Cassini scientists are on the trail of the missing moons of Saturn. A recent observation by the spacecraft leads them to believe that they will find the moons near newly discovered rings around the planet.

During an unprecedented opportunity, with the sun poised behind Saturn, Cassini scientists discovered two new rings and confirmed the presence of two others. The new rings are associated with one or more small moons and share their orbits with the moons, while scientists suspect a moon is lurking near a third ring.

String of pearls

Saturn appears dressed to the nines, "wearing" a strand of "pearls" in a stunning infrared image from the Cassini spacecraft that showcases a meteorological phenomenon.

The image, acquired by Cassini's visual and infrared mapping spectrometer, shows Saturn lit by its own internal, thermal glow. Clearly visible is a 60,000-kilometer-long (37,000 miles) string of bright "pearls," which are actually clearings in Saturn's deep cloud system.

The day LISA Pathfinder hung in the balance

At the core of ESA's LISA Pathfinder mission sit two small hearts. Each is a cube, just 5 centimetres across. Together they will allow LISA Pathfinder to lay the foundations for future space-based measurements that investigate the very core of Einstein's General Relativity.

A cornerstone of relativity is the concept of a frame of reference. This is a set of bodies relative to which any motion can be measured. Without a reference frame, no motion through space can be detected. Scientists call a frame of reference 'inertial' if unperturbed objects appear in that frame, either at rest or moving at a constant velocity. For a reference frame to be perfectly inertial, the bodies that are used to mark it must be completely free of any force.

Jupiter's little red spot growing stronger

The highest wind speeds in Jupiter's Little Red Spot have increased and are now equal to those in its older and larger sibling, the Great Red Spot, according to observations with NASA's Hubble Space Telescope.

The Little Red Spot's winds, now raging up to approximately 400 miles per hour, signal that the storm is growing stronger, according to the NASA-led team that made the Hubble observations. The increased intensity of the storm probably caused it to change color from its original white in late 2005, according to the team.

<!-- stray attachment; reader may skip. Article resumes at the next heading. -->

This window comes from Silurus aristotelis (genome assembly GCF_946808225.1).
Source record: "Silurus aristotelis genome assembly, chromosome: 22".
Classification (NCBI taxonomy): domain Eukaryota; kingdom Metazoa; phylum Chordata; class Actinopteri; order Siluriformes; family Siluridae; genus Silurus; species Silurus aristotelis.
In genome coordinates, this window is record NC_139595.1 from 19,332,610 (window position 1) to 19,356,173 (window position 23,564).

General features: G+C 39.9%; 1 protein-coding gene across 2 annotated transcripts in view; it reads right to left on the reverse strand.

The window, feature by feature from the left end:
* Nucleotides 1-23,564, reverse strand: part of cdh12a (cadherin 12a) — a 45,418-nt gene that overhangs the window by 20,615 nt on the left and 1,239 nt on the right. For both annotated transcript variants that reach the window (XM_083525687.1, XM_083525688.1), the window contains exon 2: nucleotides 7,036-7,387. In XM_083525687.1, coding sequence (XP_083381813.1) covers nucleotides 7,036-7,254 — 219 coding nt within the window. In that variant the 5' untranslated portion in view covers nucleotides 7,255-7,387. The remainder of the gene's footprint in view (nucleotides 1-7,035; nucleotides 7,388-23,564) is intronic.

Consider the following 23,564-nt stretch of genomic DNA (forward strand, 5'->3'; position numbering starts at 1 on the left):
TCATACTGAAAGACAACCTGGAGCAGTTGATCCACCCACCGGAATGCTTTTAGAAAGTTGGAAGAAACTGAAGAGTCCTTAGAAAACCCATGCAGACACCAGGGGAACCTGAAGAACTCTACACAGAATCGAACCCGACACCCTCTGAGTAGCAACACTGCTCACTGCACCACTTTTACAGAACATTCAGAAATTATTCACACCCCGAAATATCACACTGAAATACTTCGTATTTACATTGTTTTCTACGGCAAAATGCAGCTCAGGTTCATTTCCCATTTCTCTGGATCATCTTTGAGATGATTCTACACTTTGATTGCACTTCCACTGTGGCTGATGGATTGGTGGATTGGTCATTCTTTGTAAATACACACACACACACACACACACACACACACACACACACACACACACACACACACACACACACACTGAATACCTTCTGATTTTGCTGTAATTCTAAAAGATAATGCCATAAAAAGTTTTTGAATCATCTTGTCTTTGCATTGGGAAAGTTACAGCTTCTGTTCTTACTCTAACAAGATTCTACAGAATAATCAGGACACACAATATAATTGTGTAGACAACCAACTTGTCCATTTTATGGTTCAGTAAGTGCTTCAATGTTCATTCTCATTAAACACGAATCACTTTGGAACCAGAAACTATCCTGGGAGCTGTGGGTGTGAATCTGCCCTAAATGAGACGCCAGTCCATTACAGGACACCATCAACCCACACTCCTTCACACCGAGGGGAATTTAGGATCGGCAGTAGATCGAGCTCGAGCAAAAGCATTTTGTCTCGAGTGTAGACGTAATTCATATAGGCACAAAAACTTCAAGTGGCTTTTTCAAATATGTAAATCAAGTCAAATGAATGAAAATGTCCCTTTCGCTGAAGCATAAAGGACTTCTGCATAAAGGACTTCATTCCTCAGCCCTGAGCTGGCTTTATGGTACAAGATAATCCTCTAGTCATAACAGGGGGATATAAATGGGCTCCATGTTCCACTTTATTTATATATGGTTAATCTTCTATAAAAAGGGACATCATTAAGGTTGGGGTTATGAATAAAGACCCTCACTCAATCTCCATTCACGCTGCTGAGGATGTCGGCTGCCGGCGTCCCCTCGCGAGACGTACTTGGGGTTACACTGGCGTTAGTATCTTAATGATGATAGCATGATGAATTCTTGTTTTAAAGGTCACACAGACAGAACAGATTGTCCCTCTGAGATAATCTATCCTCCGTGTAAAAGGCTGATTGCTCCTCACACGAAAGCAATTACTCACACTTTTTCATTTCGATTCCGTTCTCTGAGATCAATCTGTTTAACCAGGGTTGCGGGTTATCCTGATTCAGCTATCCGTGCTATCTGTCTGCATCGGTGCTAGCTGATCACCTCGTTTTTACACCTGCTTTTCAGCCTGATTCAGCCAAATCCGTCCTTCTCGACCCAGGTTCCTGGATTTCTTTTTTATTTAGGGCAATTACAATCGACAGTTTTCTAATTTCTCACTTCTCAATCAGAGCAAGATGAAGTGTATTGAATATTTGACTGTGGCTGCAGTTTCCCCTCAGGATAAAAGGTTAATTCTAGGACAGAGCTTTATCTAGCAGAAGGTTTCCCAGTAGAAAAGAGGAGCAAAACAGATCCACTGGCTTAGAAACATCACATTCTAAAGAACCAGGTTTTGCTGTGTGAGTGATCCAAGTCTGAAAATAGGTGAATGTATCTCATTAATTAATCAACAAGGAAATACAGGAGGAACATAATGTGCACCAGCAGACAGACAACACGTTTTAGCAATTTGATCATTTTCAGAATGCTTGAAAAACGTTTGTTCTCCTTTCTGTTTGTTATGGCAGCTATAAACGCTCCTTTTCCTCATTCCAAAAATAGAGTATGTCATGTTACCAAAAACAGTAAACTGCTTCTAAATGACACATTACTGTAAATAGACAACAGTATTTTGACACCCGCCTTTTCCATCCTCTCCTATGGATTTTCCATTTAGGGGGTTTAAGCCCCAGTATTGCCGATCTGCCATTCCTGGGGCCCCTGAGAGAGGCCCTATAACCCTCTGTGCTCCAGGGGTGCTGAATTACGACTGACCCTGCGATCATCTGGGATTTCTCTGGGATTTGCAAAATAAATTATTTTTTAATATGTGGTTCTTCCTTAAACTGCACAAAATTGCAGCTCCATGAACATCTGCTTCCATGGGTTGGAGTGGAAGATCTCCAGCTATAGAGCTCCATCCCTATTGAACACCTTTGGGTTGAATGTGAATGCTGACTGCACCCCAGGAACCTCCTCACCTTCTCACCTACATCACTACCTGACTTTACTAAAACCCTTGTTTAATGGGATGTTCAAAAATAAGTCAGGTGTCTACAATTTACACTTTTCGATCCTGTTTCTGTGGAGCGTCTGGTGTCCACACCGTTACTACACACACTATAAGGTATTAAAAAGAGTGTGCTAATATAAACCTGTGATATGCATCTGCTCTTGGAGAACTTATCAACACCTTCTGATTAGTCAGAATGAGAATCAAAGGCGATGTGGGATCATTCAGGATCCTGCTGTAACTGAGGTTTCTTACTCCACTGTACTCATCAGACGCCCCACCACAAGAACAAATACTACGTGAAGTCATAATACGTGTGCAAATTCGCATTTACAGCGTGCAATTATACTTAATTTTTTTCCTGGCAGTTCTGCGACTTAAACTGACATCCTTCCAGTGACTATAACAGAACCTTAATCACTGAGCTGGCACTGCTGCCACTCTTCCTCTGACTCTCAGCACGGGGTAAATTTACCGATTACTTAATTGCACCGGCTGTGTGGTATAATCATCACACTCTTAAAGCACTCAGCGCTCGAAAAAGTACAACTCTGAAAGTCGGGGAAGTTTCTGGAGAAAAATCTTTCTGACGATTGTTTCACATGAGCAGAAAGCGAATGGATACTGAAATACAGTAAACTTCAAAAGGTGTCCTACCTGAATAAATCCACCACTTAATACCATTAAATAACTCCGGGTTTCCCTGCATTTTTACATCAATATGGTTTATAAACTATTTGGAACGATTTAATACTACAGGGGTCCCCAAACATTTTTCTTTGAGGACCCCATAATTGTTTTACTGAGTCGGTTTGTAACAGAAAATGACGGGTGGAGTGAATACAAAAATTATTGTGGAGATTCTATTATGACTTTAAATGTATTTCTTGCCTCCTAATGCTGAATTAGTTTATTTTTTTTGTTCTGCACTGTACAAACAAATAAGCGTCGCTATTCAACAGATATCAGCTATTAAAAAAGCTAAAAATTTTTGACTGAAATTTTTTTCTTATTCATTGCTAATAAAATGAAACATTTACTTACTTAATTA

Asteroids, comets, and planets: Cut from the same cloth?

Could all of the asteroids, comets, and planets in our Milky Way galaxy be made of a similar mix of dusty components?

After analyzing the dust particles of a variety of comets with NASA's Spitzer Space Telescope, the Deep Impact spacecraft, and the internationally funded Infrared Space Observatory, Dr. Carey Lisse, of the Johns Hopkins University Applied Physics Laboratory in Laurel, Md., suspects that the answer is yes.

"Comets are the stepping stones to planets," said Lisse. "With these missions, astronomers know more about comets today than ever before, and we're still only beginning to scratch the surface."

Hubble observations confirm that planets form from disks around stars

More than 200 years ago, the philosopher Emmanuel Kant first proposed that planets are born from disks of dust and gas that swirl around their home stars. Though astronomers have detected more than 200 extrasolar planets and have seen many debris disks around young stars, they have yet to observe a planet and a debris disk around the same star.

Now, the NASA/ESA Hubble Space Telescope, in collaboration with ground-based observatories, has at last confirmed what Kant and scientists have long predicted: that planets form from debris disks around stars.

HiRISE camera gets spectacular picture of Mars crater and rover

With stunningly powerful vision, the HiRISE camera on NASA's Mars Reconnaissance Orbiter has taken a remarkable picture that shows the exploration rover Opportunity poised on the rim of Victoria crater on Mars.

The High Resolution Imaging Science Experiment (HiRISE) camera detailed the entire 800-meter (roughly half-mile) Victoria crater and the rover -- down to its rover tracks and shadows -- in a single high-resolution image taken Wednesday (Oct. 3).

Mars rover and orbiter team examines Victoria crater

NASA's long-lived robotic rover Opportunity is beginning to explore layered rocks in cliffs ringing the massive Victoria crater on Mars.

While Opportunity spent its first week at the crater, NASA's newest eye in the Martian sky photographed the rover and its surroundings from above. The level of detail in the photo from the high-resolution camera on the Mars Reconnaissance Orbiter will help guide the rover's exploration of Victoria.